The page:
Call us skeptics all you want, but whenever a carmaker tacks the word “sport” onto an existing model, we instantly look for reasons to cry foul. And when it comes to Hyundai, well they haven’t really delivered too much in the way of “sporty” goods lately. Well, let’s see if that changes with a new Elantra sport.
When we last left the 2017 Hyundai Elantra, we predicted its increased refinement and competency would do wonders to help it become increasingly competitive against more established rivals from Honda and Toyota.
Well that has indeed been the case, so adding a Sport version into the mix, should only help the cause even more. Right?
And, hiring a BMW M engineering veteran to help put an all new multi-link suspension under the rear of this sedan is certainly a good way to start. The Elantra Sport’s new setup really makes it feel well-balanced and nimble; yet there’s no harshness to it, as overall ride quality remains quite good.
Front and rear spring rates are increased, thicker stabilizer bars are in place, and standard wheels are 18s. The total result is nicely solid grip through the cones. It stayed surprisingly flat as well, with enough steering feel to bring a smile or two to our faces. So, yea!
Hyundai’s 1.6-liter I4 turbo deals out the power; with horsepower at 201; torque, at 195 lb-ft. And there’s even a 6-speed manual transmission standard. A 7-speed DCT is available.
With the manual, we launched the Sport to 60 in 7.0-seconds flat; two seconds quicker than our last Elantra sedan test. Engine noise is, however, fairly pronounced; making us wish the more pleasing notes coming from the exhaust were louder.
We love the manual tranny. Shifter throws might be a little long for some, but come on, this is not a high-dollar performance car; just enjoy the fact that you get to have some interaction with a car for a change.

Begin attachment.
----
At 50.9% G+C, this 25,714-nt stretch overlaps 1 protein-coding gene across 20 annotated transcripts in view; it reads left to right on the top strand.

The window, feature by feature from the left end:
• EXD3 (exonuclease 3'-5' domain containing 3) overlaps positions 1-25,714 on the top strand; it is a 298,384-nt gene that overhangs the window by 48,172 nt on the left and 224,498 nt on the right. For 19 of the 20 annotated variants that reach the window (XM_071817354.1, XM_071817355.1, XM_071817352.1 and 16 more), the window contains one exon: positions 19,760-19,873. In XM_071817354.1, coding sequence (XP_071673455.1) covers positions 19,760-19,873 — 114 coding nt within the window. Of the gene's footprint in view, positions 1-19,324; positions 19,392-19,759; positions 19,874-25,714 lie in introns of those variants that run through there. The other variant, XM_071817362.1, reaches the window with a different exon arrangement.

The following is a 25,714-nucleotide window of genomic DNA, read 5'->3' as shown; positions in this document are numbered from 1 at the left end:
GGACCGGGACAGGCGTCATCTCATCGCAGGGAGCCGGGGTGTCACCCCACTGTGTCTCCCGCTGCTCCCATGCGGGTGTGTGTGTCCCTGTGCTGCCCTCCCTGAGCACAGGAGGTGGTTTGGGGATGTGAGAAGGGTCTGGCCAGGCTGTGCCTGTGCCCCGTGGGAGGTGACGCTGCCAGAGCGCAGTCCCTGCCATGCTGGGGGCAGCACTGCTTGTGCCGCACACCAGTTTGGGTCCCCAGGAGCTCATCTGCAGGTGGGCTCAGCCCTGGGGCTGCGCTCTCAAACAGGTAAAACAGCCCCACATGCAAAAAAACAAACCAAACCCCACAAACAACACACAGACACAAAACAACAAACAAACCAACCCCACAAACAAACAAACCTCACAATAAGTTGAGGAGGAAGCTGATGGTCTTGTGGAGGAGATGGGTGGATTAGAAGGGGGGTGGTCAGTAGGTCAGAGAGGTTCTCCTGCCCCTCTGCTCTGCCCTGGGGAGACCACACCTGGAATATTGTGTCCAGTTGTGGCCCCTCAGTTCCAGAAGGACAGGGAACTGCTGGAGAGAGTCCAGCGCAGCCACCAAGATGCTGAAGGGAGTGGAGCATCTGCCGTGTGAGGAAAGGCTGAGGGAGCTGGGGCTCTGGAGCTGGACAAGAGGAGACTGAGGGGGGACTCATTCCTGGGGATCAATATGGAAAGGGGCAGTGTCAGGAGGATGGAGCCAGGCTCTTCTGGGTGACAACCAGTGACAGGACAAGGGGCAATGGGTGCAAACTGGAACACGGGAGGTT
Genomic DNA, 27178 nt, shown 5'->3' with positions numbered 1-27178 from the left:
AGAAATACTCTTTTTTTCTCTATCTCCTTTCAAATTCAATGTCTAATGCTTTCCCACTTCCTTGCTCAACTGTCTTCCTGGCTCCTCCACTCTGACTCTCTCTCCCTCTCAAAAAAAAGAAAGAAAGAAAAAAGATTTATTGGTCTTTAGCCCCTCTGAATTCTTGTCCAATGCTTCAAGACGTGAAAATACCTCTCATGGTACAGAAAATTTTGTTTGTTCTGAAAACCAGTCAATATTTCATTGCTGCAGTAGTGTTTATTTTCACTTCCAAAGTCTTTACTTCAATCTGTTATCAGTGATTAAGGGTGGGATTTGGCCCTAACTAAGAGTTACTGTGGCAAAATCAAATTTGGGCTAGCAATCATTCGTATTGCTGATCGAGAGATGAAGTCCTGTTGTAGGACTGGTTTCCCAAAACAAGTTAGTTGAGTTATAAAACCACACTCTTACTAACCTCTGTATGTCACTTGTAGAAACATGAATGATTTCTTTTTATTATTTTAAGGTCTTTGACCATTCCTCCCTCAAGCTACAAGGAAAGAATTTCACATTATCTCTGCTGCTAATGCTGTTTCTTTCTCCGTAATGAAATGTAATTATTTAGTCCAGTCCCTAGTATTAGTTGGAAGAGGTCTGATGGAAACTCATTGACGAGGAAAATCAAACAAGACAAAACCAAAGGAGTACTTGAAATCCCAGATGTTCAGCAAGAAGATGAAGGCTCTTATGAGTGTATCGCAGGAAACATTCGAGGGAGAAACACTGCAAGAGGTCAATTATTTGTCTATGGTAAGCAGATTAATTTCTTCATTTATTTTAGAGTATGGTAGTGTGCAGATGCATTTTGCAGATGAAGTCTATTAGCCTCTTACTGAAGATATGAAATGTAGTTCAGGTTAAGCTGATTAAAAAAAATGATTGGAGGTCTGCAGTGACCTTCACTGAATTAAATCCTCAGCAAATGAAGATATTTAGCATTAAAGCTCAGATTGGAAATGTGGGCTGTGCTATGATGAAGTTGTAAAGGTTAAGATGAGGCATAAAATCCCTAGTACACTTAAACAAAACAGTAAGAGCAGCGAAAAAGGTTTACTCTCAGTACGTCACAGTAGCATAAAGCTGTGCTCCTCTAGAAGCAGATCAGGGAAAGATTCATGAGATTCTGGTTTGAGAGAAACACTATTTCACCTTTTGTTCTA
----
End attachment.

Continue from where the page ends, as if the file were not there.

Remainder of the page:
The ¼-mile was almost two seconds quicker too, at 15.6-seconds at 92 miles-per-hour. Quite a difference; and combined with the handling attributes, we think Hyundai has done more than enough to earn the Sport moniker.
The exterior gets an upgrade as well, with a more aggressive body kit; featuring a new front fascia with a black grille and unique lighting, sill extensions down the sides, and dual chrome exhaust tips for the diffuser-style rear fascia.
Inside, there are sport seats with more bolstering and red stitching, as well as a new flat-bottom steering wheel. The logical layout is familiar Hyundai, and there even seems to be some shared switchgear with Kia.
But that’s not all that’s new on the Elantra home front however, as 2018 brings a new Elantra GT hatchback.
As before, this Elantra is based on the European Hyundai i30. So it’s actually quite different than the sedan; especially inside where you’ll find a whole new dash and control layout, one that we’re quite fond of.
"This Hyundai Elantra GT represents the brand’s latest thinking about small cars, and is clearly aimed at those that might want a small utility vehicle instead. You sit rather high and the boxy hatchback rear end means plenty of cargo versatility. I like the fact the tablet-style media interface uses not only a touchscreen but there’s plenty of knobs and switches to control it. So, it’s not only modern it’s smart."
That SUV-style cargo volume measures 24.9 cubic-ft. seats up, 55.1 with rear seat backs folded. The downside, rear seat leg room that isn’t as generous as the sedan.
Power for the Elantra GT comes from a naturally-aspirated 2.0-liter I4 with 161-horsepwer and 150 lb-ft. of torque, though a GT Sport model, with the 1.6-turbo is available as well.
Government Fuel Economy Ratings for the 2.0-liter Elantra GT automatic are 24-City, 32-Highway, and 27-Combined. For the Elantra Sport manual, they’re 22-City, 30-Highway, and 25-Combined.
Still, that’s only an average Energy Impact Score with use of 13.2-barrels of oil annually with CO2 emissions of 5.9-tons.
Elantra Sport pricing starts very sensibly, at $22,485; $4,500 over the much less entertaining base SE model. Elantra GTs begin at $20,235.
The 2017 Hyundai Elantra Sport may fall short of performance-only machines like the Focus ST or Impreza WRX, but it’s certainly a bigger step in that direction than they’ve previously made. So, it offers a quite rewarding driving experience without compromising daily family car livability. As for the 2018 Elantra GT; it offers a sporty alternative to small front-drive crossovers; making a great case for the compact hatchback.
So, as we see it, the latest Elantra, in all its forms, is indeed more competitive, and now more entertaining, than it’s ever been.
Engine: 1.6 liter
Torque: 195 lb-ft.
0-60 mph: 7.0 seconds
1/4 mile: 15.6 seconds @ 92 mph
EPA: 22 mpg city / 30 mpg highway
Energy Impact: 13.2 barrels of oil/yr
CO2 Emissions: 5.9 tons/yr